Tag Archives: lying

Flossing: The Saga Continues

21 Nov

I know. It’s Turkey Eve and I should be writing some profound post about everything I’m grateful for for which I’m grateful. (Note to self: add “good grammar” to that list!) 

Oh, don’t worry, I’m not going to rain on the season – I’m practically rolling in gratitude over here. In fact, my friend Margaret and I have been wrapping up each day by texting each other three things that make the gratitude list. Sometimes it’s quite serious, like “the health of my family” and other times it’s more of a stretch, like when I gave thanks for working from home so I could see what it looks like when a toilet flushes through my vent fan.

Before you get high and mighty, I’d like to remind you: this is NOT the season of judgment. It’s all still sincere gratitude, even if some of it’s perhaps a bit back-handed.

Note to self: Trademark “back-handed gratitude” and start a blog with ironic thank you notes.

Anyway, I’m not writing about Thanksgiving because I have something more timely to tell you about: My Dentist Appointment.

Ah yes, the dentist. If you’ve read pithypants for any amount of time, you know I have a bit of a flossing issue, and it’s forced me to become something of a liar when I visit the dentist. (Not ringing any bells? Check out this post. Or this one. Or even this one. Maybe the better term is “chronic liar.”)

This time, however, I thought I had my story down PAT. I’m taking nine pills a day to reduce inflammation from my immune system attacking my intestines. Can’t we suppose my gums might be a bit puffy as a result? Regardless of my flossing regimen? I mean, my mouth is kind of part of my digestive tract, is it not?

So I walked in, all cocky, ready to roll my eyes when the flossing lecture commenced.

I should have known. Dentists are like brilliant criminals. They’re unpredictable.

This time, instead of chastising me for flossing, my hygienist took another approach. “I just got back from some continuing education classes,” she began. “Do you know what works?”

I grunted since her hands were in my mouth. I intended my grunt to express, “What are you talking about? WHAT works? For WHAT?” But apparently she interpreted it as, “No! Do tell!” because she continued without letting me speak.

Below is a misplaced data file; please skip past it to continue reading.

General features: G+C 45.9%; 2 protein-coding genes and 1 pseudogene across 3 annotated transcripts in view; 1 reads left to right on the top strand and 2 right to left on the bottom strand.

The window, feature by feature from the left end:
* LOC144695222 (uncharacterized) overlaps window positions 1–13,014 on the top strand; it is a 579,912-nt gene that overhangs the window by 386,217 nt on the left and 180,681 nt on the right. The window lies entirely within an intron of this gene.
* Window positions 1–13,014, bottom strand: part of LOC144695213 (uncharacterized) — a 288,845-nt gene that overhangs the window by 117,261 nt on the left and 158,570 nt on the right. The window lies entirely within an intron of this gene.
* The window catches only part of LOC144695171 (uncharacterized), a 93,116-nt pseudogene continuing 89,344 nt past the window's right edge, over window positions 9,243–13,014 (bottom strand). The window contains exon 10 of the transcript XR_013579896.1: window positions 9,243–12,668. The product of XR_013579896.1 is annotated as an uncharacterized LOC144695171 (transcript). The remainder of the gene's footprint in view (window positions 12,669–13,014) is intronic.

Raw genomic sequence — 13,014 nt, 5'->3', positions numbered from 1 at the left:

“Medical tape,” she explained. “The kind you can pick up in the pharmacy, from the bandage aisle? I don’t have sleep apnea or anything, but it gets the job done.”

My head was reeling. What the hell was she talking about? Then it clicked: Breath-right strips! She had just discovered how to open her nostrils at night. But she was using some DIY kit to achieve the same goal.

But before I could settled into this theory, she threw me for a loop. “Yep. Just put a piece of tape over your mouth before you go to sleep. Just regular medical tape. Like what you’d use to set a finger. Put it across your mouth from top to bottom to hold it shut.”

Holiday gift for my hygienist?

I’m pretty sure my eyebrows frowned in a WHAT YOU TALKIN’ ‘BOUT, WILLIS  kind of way. But because she wasn’t really listening, she continued. “You can place another piece across it, to form an X if you’re worried it won’t be strong enough. It really works.”

I must’ve been scowling fiercely enough that she finally understood me, because she elaborated, “For the mouth breathing? Right?”

WAIT. You couldn’t remember that I prefer cinnamon toothpaste to mint, but you immediately think of me as a mouth-breather upon sight?

Also? You didn’t think the appropriate solution was to try to get me to breathe better through my nose? You went straight to pinning my mouth shut? What if I have a deviated septum or something? What if I CAN’T breathe through my nose? Are you trying to kill me, lady???

About that time, I started to look around nervously, eyeing the sharp dental tools. Was it really safe for this lady to essentially be armed with ice picks? What kind of screening process did they use around here? Did they know she tapes her mouth shut and looks like Frankenstein when she’s not in the office?

Or maybe that’s part of the master plan. Perhaps after they’ve busted a person in three lies, they decide it’s time for emotional waterboarding?

In any case, it beats flossing. So… I guess I’m good for another six months.